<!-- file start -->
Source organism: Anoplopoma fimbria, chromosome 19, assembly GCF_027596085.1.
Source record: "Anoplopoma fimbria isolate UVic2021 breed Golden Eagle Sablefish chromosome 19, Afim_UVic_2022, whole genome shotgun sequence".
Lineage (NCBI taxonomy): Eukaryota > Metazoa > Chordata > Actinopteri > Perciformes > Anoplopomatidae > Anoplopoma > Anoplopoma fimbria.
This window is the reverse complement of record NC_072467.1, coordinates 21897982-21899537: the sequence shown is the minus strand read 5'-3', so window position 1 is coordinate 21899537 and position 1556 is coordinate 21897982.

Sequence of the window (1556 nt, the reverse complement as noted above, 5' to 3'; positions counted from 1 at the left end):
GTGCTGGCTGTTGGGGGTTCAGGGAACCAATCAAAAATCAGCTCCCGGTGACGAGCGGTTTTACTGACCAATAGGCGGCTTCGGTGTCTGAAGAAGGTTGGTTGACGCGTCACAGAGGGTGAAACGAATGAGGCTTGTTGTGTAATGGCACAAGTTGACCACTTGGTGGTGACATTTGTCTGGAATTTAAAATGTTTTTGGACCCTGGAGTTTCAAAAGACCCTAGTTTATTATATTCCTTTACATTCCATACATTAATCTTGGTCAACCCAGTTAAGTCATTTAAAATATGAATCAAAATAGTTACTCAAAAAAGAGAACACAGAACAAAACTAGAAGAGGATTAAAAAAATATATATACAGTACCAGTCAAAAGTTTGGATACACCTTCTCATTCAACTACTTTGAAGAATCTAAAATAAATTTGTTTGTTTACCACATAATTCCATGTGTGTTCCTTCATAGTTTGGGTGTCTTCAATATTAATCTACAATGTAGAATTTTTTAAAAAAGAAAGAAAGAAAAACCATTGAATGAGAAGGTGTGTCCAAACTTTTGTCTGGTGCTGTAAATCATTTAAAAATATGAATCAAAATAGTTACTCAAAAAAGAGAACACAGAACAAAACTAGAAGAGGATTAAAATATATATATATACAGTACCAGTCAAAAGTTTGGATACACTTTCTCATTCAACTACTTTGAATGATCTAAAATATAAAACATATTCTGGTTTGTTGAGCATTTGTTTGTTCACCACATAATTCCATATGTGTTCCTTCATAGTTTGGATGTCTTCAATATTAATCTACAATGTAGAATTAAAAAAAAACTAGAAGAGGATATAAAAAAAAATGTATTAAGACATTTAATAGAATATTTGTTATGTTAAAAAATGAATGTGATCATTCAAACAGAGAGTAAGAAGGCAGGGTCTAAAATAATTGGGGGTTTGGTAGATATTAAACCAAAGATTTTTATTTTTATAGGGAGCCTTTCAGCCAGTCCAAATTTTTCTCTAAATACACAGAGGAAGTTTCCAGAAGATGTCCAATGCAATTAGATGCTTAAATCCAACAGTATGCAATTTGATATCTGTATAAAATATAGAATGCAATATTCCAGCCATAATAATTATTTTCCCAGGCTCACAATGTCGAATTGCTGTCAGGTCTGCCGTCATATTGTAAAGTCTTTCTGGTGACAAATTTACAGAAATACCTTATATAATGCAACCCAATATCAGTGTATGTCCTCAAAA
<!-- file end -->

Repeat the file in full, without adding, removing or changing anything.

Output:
Source organism: Anoplopoma fimbria, chromosome 19, assembly GCF_027596085.1.
Source record: "Anoplopoma fimbria isolate UVic2021 breed Golden Eagle Sablefish chromosome 19, Afim_UVic_2022, whole genome shotgun sequence".
Lineage (NCBI taxonomy): Eukaryota > Metazoa > Chordata > Actinopteri > Perciformes > Anoplopomatidae > Anoplopoma > Anoplopoma fimbria.
This window is the reverse complement of record NC_072467.1, coordinates 21897982-21899537: the sequence shown is the minus strand read 5'-3', so window position 1 is coordinate 21899537 and position 1556 is coordinate 21897982.

Sequence of the window (1556 nt, the reverse complement as noted above, 5' to 3'; positions counted from 1 at the left end):
GTGCTGGCTGTTGGGGGTTCAGGGAACCAATCAAAAATCAGCTCCCGGTGACGAGCGGTTTTACTGACCAATAGGCGGCTTCGGTGTCTGAAGAAGGTTGGTTGACGCGTCACAGAGGGTGAAACGAATGAGGCTTGTTGTGTAATGGCACAAGTTGACCACTTGGTGGTGACATTTGTCTGGAATTTAAAATGTTTTTGGACCCTGGAGTTTCAAAAGACCCTAGTTTATTATATTCCTTTACATTCCATACATTAATCTTGGTCAACCCAGTTAAGTCATTTAAAATATGAATCAAAATAGTTACTCAAAAAAGAGAACACAGAACAAAACTAGAAGAGGATTAAAAAAATATATATACAGTACCAGTCAAAAGTTTGGATACACCTTCTCATTCAACTACTTTGAAGAATCTAAAATAAATTTGTTTGTTTACCACATAATTCCATGTGTGTTCCTTCATAGTTTGGGTGTCTTCAATATTAATCTACAATGTAGAATTTTTTAAAAAAGAAAGAAAGAAAAACCATTGAATGAGAAGGTGTGTCCAAACTTTTGTCTGGTGCTGTAAATCATTTAAAAATATGAATCAAAATAGTTACTCAAAAAAGAGAACACAGAACAAAACTAGAAGAGGATTAAAATATATATATATACAGTACCAGTCAAAAGTTTGGATACACTTTCTCATTCAACTACTTTGAATGATCTAAAATATAAAACATATTCTGGTTTGTTGAGCATTTGTTTGTTCACCACATAATTCCATATGTGTTCCTTCATAGTTTGGATGTCTTCAATATTAATCTACAATGTAGAATTAAAAAAAAACTAGAAGAGGATATAAAAAAAAATGTATTAAGACATTTAATAGAATATTTGTTATGTTAAAAAATGAATGTGATCATTCAAACAGAGAGTAAGAAGGCAGGGTCTAAAATAATTGGGGGTTTGGTAGATATTAAACCAAAGATTTTTATTTTTATAGGGAGCCTTTCAGCCAGTCCAAATTTTTCTCTAAATACACAGAGGAAGTTTCCAGAAGATGTCCAATGCAATTAGATGCTTAAATCCAACAGTATGCAATTTGATATCTGTATAAAATATAGAATGCAATATTCCAGCCATAATAATTATTTTCCCAGGCTCACAATGTCGAATTGCTGTCAGGTCTGCCGTCATATTGTAAAGTCTTTCTGGTGACAAATTTACAGAAATACCTTATATAATGCAACCCAATATCAGTGTATGTCCTCAAAA